So what can you do about it?  How can you overcome the perception trap?  How can you avoid sending the wrong message or creating a very different one than you intended? The truth is an entire book could be written on this subject.  But let me offer a couple of tips to keep in mind that may help avoid the perception trap:

  1. Know Your Audience – There is no more important tip than this one.  How individual will interpret a message depends entirely on their perspective.  A client focused solely on cost savings might perceive a message on candidate quality as an affront on their cost focus.  And a client with pride in their recruitment process might view feedback on improving that process as critical when its meant to be constructive.  So you must first understand your audience and their priorities if you are to connect your message with them.
  1. A Balanced Perspective – Several of you may have heard me reference this concept before.  A balanced perspective, or taking the outside/in approach, is a method of projecting yourself in the eyes of your audience.  Knowing your audience is half the battle, but you should also test your message in their eyes.  Taking a balanced perspective, or looking outside/in at how that message will be received helps you tailor your approach so it is received properly.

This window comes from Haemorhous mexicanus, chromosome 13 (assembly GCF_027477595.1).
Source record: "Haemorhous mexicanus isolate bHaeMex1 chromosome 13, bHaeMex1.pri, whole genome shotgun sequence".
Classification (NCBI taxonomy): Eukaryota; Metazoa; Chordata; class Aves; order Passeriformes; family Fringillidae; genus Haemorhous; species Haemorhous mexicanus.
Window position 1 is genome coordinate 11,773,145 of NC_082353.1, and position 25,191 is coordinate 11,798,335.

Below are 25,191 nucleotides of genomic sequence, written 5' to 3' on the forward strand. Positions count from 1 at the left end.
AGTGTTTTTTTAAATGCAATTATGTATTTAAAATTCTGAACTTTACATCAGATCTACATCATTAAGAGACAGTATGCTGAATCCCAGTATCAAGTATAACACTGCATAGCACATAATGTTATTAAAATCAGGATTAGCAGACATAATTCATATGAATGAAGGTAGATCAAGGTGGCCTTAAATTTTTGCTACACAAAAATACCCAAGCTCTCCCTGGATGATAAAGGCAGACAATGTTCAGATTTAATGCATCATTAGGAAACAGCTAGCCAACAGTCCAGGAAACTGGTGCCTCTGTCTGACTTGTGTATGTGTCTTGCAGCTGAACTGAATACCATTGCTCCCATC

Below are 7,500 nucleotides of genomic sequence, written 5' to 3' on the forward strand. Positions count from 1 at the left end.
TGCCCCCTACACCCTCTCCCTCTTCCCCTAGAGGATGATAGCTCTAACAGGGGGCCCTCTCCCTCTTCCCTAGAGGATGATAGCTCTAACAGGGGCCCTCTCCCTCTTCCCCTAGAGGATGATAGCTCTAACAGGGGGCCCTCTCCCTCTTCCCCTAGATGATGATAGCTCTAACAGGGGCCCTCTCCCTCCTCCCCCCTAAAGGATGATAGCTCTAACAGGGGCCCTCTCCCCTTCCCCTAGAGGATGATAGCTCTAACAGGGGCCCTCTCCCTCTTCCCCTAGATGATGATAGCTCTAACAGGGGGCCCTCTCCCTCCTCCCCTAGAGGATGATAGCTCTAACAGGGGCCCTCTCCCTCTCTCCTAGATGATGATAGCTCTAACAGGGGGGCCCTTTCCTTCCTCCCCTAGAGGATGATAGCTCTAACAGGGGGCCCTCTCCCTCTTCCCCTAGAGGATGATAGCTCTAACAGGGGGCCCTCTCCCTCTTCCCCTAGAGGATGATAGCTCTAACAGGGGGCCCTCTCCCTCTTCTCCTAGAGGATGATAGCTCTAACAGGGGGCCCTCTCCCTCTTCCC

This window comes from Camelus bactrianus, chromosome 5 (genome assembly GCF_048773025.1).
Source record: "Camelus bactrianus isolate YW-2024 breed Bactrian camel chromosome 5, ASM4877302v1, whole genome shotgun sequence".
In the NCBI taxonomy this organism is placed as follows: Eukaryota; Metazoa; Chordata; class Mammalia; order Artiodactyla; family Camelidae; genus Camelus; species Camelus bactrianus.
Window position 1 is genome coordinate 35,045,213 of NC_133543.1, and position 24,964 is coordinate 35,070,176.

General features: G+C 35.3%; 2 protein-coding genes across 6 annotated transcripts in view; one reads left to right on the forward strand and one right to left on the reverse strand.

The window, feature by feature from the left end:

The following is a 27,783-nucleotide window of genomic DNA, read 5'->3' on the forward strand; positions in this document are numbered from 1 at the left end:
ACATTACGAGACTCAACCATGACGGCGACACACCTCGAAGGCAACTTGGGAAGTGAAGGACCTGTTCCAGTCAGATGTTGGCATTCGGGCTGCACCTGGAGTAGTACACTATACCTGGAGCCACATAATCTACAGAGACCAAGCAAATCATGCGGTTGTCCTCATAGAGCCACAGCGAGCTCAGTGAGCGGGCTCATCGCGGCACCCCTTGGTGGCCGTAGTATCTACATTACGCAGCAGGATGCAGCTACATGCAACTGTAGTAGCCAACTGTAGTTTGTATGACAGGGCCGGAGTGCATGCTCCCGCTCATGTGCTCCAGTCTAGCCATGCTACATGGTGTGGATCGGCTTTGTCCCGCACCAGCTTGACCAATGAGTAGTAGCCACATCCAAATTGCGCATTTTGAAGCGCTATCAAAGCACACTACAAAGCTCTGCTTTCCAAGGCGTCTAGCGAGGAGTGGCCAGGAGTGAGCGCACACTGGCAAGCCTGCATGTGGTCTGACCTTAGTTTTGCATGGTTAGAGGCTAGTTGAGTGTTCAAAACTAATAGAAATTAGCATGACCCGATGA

1. Speak Their Language – Sometimes referred to as parroting, use language that is familiar to them.  How many times have I seen our own team present using our terminology instead of the clients?  And then we confuse them with the inevitable alphabet soup of three letter acronyms.  And we expect the audience to understand?  The truth is they perceive very differently – either we don’t understand them, or we are so arrogant as to think it should always be ‘our way’.  Not the message we meant at all, but it’s exactly how they perceived it.